Tehran, though, remains defiant. Russia brushed off the attack because the lower ruble meant state revenues remained unchanged – so there will be no budget deficit. As for oil-thirsty East Asia – including top Saudi customer China – it’s enjoying the bonanza while it lasts.

Oil prices will remain very low for the time being. This week Goldman Sachs lowered their 2015 WTI and Brent Crude forecasts; Brent was slashed from $83.75 a barrel to $50.40, WTI was cut from $73.75 to $47.15 a barrel. Prices per barrel could soon drop as low as $42 and $40.50. But then, there will be an inevitable “U-shaped recovery.”

Nomura bets that oil will be back to $80 a barrel by the end of 2015.

Reuters / Lucas Jackson

Punish Russia or bust

US President Barack Obama, in this interview, openly admitted that he wanted “disruptions” in the“price of oil” because he figured Russian President Vladimir Putin would have “enormous difficulty managing it.” So that settles the argument about hurting Russia and US-Saudi collusion, after US Secretary of State John Kerry allowed/endorsed King Abdullah in Jeddah to simultaneously raise oil production and embark on a cut price strategy.

Whether Kerry sold out the US shale gas industry out of ignorance or incompetence – probably both – is irrelevant. What matters is if the House of Saud were ordered to back off, they would have to do it in a flash; the ‘Empire of Chaos’ dominates the Persian Gulf vassals, who can’t even breathe without at least an implicit US green light.

What is way more troubling is that the current bunch in Washington does not seem to be defending US national and industrial interests. If humongous trade deficits based on currency rigging were not enough, now virtually the entire US oil industry runs the risk of being destroyed by an oil price racket. Any sane analyst would interpret it as contrary to US national interests.

Anyway, the Riyadh deal was music for the House of Saud’s ears. Their official policy has always been to slash the development of all potential substitutes for oil, including US shale gas. So why not depress oil prices and keep them there long enough to make investments in shale gas a lunatic proposal?

But there’s a huge problem. The House of Saud simply won’t get enough in oil revenues to support their annual budget with oil at below $90 a barrel. So as much as hurting Iran and Russia may be appealing, hurting their own golden pocketbooks is not.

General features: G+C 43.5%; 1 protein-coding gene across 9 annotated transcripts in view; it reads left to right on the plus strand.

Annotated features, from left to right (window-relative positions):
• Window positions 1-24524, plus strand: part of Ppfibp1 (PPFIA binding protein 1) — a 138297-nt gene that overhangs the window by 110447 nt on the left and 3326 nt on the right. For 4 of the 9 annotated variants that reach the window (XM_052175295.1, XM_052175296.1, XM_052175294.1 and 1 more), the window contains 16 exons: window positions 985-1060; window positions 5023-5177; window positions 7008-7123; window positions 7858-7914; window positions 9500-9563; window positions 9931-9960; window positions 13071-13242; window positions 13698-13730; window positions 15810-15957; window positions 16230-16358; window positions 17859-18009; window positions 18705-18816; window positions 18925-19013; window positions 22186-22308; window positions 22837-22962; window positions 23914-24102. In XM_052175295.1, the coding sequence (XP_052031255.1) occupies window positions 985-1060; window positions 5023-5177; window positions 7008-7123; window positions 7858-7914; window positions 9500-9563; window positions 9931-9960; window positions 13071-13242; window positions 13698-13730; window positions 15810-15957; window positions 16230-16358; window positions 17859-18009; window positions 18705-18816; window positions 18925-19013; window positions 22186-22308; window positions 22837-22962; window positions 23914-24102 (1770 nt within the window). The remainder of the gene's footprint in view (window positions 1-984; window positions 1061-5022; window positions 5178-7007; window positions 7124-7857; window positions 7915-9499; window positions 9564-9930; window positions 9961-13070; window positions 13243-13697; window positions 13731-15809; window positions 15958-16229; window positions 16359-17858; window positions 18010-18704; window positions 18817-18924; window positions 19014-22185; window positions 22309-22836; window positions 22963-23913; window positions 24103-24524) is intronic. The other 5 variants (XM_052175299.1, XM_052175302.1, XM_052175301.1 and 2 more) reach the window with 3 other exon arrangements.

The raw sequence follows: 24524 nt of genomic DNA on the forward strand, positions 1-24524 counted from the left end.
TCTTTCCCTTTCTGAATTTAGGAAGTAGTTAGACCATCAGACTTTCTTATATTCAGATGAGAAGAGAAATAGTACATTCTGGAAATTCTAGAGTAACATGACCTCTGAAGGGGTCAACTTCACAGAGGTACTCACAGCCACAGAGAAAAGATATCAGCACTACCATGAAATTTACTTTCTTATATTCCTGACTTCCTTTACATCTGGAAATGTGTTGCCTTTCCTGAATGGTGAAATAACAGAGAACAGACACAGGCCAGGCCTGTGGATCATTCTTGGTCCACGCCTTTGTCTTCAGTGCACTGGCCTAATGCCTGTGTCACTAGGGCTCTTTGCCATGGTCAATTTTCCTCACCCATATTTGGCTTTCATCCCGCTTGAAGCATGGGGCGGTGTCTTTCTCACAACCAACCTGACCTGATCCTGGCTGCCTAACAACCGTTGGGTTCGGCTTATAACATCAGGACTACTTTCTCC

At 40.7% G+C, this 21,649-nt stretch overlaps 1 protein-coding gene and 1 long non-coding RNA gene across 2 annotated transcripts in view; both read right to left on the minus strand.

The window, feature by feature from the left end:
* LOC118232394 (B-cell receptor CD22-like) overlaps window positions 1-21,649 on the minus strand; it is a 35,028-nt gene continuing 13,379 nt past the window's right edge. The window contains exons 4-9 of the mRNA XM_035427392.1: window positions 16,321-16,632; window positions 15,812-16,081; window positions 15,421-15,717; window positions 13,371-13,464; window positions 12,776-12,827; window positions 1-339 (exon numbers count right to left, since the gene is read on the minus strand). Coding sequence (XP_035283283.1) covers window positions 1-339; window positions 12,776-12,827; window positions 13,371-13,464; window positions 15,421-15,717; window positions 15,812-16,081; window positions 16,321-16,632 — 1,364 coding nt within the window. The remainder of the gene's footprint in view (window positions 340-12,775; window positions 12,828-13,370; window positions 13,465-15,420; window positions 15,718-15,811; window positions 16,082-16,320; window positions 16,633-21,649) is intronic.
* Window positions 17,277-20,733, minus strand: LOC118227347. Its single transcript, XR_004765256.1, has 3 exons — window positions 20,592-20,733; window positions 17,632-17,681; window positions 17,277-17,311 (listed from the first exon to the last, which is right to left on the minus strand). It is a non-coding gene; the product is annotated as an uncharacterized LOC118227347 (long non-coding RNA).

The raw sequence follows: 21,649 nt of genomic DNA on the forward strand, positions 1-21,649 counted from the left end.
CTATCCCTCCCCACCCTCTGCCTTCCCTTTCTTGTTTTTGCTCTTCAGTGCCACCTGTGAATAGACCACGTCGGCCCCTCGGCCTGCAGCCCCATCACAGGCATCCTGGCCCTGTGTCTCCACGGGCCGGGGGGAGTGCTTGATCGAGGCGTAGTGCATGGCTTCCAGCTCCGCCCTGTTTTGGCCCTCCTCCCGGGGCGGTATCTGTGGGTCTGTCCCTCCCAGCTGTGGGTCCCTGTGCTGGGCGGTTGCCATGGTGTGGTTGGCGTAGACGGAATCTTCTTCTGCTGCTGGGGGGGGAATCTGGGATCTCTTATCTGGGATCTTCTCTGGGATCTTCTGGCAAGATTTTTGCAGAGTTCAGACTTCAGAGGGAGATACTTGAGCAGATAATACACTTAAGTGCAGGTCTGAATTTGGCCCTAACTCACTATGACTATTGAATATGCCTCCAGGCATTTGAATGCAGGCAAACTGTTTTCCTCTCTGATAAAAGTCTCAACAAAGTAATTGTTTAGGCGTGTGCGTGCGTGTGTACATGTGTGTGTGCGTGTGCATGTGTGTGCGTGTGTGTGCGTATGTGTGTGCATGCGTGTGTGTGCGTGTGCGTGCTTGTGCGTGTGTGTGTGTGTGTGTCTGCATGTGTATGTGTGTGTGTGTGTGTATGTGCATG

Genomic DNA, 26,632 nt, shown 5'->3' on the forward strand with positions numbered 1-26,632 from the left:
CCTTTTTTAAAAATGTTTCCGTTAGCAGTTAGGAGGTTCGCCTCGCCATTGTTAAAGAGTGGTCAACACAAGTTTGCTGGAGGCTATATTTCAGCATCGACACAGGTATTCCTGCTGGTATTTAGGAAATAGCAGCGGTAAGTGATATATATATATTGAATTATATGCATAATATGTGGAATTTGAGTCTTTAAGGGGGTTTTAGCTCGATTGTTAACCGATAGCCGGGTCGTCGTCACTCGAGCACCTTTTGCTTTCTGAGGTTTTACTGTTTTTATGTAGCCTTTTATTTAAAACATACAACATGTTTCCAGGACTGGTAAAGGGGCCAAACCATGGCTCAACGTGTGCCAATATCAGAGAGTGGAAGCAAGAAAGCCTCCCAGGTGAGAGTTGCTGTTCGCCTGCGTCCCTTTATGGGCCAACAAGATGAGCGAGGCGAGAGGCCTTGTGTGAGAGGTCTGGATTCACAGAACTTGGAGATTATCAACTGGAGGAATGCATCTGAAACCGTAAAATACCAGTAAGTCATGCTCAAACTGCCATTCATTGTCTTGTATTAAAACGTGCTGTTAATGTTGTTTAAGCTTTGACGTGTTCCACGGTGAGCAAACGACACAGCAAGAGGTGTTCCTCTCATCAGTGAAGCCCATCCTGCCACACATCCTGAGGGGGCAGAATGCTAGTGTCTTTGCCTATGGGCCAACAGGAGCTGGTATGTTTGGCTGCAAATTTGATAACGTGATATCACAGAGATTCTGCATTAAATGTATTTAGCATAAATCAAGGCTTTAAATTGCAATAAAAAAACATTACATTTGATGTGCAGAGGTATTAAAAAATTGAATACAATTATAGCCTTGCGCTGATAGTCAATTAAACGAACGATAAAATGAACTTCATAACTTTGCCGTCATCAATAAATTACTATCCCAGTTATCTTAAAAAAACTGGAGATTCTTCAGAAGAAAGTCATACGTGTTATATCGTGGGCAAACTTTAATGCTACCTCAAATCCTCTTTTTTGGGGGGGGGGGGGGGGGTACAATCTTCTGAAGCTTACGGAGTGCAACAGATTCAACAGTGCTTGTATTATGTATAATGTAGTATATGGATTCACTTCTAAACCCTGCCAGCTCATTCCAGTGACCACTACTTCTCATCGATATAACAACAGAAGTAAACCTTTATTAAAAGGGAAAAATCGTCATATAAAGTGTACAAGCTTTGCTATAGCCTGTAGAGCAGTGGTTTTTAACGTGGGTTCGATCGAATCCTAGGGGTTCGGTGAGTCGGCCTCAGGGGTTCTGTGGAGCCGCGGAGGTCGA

The long-term outlook spells out higher oil prices. Oil may be replaced in many instances; but there isn’t a replacement – yet – for the internal combustion engine. So whatever OPEC is doing, it is actually preserving demand for oil vs. oil substitutes, and maximizing the return on a limited resource. The bottom-line: yes, this is predatory pricing.

Once again, there’s an immense, crucial, complicating vector. We may have the House of Saud and other Persian Gulf producers flooding the market – but its Goldman Sachs, JP Morgan and Citigroup who are doing the shadow, nasty work via leveraged derivative short futures.

Oil prices are such an opaque racket that only major oil trading banks such as Goldman Sachs or Morgan Stanley have some idea who is buying and who is selling oil futures or derivative contracts – what is called “paper oil.” The non-rules of this multi-billion casino spell out “speculative bubble” – with a little help from those friends at the Gulf oil pumps. With oil futures trading and the two major London and New York exchanges monopolizing oil futures contracts, OPEC really does not control oil prices anymore; Wall Street does. This is the big secret. The House of Saud may entertain the illusion they are in control. They’re not.

U.S. President Barack Obam.(Reuters / Kevin Lamarque)

That dysfunctional marriage

As if this was not messy enough, the crucial succession of the House of Saud is propelled to the forefront. King Abdullah, 91, was diagnosed with pneumonia, hospitalized in Riyadh on New Year’s Eve, and was breathing with a tube. He may – or may not, this being the secretive House of Saud – have lung cancer. He won’t last long. The fact that he is hailed as a “progressive reformer” tells everything one needs to know about Saudi Arabia. “Freedom of expression”? You must be joking.

So who’ll be next? The first in the line of succession should be Crown Prince Salman, 79, also defense minister. He was governor of Riyadh province for a hefty 48 years. It was this certified falcon who supervised the wealth of private “donations” to the Afghan mujahedeen in the 1980s jihad, in tandem with hardcore Wahhabi preachers. Salman’s sons include the governor of Medina, Prince Faisal. Needless to add, the Salman family controls virtually all of Saudi media.

To get to the Holy Grail Salman must be proven fit. That’s not a given; and on top of it Abdullah, a tough nut to crack, already survived two of his crown princes, Sultan and Nayef. Salman’s prospects look bleak; he has had spinal surgery, a stroke and may be suffering from – how appropriate – dementia.

It also does not bode well that when Salman was promoted to Deputy Defense Minister, soon enough he was shown the door – as he got himself mixed up with Bandar Bush’s atrocious jihadi game in Syria.